By Gregory Kirschling
Updated February 21, 2003 at 05:00 AM EST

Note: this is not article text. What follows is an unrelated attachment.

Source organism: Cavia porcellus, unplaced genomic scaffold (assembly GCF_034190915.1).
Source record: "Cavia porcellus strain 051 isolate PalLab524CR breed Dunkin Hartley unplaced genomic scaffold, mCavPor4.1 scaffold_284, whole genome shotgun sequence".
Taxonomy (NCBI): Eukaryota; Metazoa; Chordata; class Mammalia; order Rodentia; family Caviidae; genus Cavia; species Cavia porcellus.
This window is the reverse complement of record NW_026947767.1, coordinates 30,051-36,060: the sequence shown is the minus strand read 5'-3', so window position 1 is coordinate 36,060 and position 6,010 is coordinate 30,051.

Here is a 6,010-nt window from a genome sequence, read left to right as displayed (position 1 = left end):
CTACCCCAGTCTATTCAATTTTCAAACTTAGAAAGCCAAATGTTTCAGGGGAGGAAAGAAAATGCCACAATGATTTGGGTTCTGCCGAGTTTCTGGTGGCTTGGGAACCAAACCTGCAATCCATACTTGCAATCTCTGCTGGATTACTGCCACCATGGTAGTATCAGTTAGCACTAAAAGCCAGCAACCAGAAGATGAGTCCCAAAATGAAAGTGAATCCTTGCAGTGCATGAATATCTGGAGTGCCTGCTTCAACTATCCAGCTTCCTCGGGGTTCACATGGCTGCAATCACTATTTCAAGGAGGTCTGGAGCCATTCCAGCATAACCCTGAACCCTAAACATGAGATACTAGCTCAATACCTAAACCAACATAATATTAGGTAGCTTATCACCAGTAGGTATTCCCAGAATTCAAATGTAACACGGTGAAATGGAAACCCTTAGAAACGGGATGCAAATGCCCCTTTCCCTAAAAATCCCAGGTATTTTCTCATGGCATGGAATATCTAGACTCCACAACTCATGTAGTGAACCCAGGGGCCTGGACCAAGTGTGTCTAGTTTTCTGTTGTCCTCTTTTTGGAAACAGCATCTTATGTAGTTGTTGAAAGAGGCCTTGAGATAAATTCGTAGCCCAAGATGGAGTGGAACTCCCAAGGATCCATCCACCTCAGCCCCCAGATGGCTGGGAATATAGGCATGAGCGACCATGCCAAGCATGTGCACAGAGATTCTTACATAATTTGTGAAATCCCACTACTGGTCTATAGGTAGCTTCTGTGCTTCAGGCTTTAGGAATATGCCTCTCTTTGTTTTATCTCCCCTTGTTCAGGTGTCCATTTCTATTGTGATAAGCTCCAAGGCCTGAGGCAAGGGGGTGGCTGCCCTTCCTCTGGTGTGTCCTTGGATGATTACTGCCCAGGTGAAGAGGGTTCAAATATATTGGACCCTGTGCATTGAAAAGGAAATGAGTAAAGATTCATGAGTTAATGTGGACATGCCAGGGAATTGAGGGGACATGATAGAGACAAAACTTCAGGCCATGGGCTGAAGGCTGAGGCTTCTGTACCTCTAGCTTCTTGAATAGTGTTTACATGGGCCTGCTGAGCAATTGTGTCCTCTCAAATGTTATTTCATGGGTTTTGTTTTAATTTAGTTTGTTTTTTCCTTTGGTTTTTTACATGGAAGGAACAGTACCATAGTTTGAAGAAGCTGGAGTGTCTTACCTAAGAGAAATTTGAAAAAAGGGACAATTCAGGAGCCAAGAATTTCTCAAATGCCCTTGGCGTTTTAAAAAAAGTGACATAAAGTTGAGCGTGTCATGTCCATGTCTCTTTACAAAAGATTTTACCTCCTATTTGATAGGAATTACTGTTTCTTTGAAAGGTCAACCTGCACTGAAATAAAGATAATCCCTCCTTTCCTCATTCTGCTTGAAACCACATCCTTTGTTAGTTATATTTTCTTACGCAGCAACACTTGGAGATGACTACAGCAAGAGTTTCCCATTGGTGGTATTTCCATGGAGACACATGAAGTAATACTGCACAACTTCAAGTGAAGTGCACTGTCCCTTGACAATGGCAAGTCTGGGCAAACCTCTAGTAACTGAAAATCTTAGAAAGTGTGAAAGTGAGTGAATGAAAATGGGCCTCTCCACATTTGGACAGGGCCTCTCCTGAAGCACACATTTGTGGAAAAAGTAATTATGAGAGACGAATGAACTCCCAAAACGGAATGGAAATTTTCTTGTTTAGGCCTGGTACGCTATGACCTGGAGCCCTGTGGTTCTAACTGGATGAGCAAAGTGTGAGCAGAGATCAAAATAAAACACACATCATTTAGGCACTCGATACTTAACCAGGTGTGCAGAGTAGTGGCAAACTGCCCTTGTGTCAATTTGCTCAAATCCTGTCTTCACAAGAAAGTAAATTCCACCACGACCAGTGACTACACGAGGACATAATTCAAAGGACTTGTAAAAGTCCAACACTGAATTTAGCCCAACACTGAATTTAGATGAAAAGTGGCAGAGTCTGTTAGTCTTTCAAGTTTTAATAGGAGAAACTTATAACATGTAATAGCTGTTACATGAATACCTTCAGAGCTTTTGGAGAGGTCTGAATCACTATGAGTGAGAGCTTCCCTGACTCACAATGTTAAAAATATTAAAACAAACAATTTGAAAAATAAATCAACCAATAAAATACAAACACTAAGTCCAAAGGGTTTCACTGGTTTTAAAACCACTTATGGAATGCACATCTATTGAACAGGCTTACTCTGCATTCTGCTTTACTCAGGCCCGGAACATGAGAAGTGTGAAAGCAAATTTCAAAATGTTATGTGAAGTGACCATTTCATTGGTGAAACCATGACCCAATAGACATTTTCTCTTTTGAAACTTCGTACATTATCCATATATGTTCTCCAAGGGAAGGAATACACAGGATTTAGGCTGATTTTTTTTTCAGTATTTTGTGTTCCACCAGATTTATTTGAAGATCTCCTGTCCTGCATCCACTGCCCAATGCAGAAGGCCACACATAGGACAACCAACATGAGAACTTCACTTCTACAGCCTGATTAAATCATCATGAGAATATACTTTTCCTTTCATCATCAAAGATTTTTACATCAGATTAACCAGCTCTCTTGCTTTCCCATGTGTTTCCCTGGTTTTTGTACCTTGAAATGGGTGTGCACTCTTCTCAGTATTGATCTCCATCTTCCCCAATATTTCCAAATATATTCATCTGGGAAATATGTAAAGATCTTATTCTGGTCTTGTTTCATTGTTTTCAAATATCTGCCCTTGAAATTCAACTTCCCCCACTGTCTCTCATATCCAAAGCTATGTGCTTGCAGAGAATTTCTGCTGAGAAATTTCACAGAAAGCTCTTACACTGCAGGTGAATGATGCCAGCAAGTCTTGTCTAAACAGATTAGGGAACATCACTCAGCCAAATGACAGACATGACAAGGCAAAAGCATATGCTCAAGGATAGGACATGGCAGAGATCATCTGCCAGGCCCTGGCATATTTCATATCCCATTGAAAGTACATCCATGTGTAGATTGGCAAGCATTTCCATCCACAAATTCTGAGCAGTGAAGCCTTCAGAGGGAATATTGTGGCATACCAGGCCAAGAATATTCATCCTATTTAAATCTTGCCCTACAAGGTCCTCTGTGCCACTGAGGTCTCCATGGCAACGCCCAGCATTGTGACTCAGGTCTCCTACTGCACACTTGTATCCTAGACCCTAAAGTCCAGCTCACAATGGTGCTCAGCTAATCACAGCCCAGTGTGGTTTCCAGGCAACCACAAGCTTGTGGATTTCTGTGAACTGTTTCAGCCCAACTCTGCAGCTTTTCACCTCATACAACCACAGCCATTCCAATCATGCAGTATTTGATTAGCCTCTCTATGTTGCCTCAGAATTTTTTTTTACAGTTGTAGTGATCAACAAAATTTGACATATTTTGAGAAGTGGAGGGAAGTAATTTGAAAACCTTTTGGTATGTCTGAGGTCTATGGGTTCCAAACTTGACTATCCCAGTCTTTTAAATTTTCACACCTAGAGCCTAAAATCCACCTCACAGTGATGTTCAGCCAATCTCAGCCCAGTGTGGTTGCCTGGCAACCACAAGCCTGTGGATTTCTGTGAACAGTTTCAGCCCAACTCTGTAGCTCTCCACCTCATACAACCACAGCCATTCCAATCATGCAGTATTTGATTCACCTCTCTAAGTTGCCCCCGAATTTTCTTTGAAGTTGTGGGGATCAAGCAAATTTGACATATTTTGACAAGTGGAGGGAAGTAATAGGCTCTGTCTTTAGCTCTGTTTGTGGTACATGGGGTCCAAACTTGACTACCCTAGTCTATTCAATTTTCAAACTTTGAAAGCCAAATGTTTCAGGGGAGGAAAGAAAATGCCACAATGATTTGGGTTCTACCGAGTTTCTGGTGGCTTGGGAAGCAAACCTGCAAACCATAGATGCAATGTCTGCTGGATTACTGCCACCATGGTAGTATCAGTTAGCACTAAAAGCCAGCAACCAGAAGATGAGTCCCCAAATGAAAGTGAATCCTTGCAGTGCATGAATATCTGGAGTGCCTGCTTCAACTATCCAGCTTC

”This book is fiction except for snout salad, the bull’s pizzle, and my grandmother’s short stint as a human table in a vaudeville act,” writes Louise Erdrich in her acknowledgments, displaying the same gift for extraordinary detail and teasing indirection that makes The Master Butchers Singing Club (HarperCollins, $25.95) so marvelous. Fidelis Waldvogel walks off the German battlefield in WWI and emigrates to North Dakota, bringing with him only a suitcase full of knives and the aspiration to be a butcher. He succeeds, but this is a book in which ”Death’s rot and stink” never leaves after it arrives on page 41, when a rival butcher maliciously dumps a pile of oozing bones on the white eiderdown of the Waldvogel bed. Mrs. Waldvogel will be felled by cancer, decaying bodies uncovered, dogs assassinated, a lech gutted, a boy buried alive, another World War fought. Appropriately grim and thoughtful, ”Singing Club” is also full of tenderness and life, and Erdrich is so good at building with the littlest pieces — goulash, boars’ skulls, cigar ash, red beads, and peach juice — that her world feels realer than real.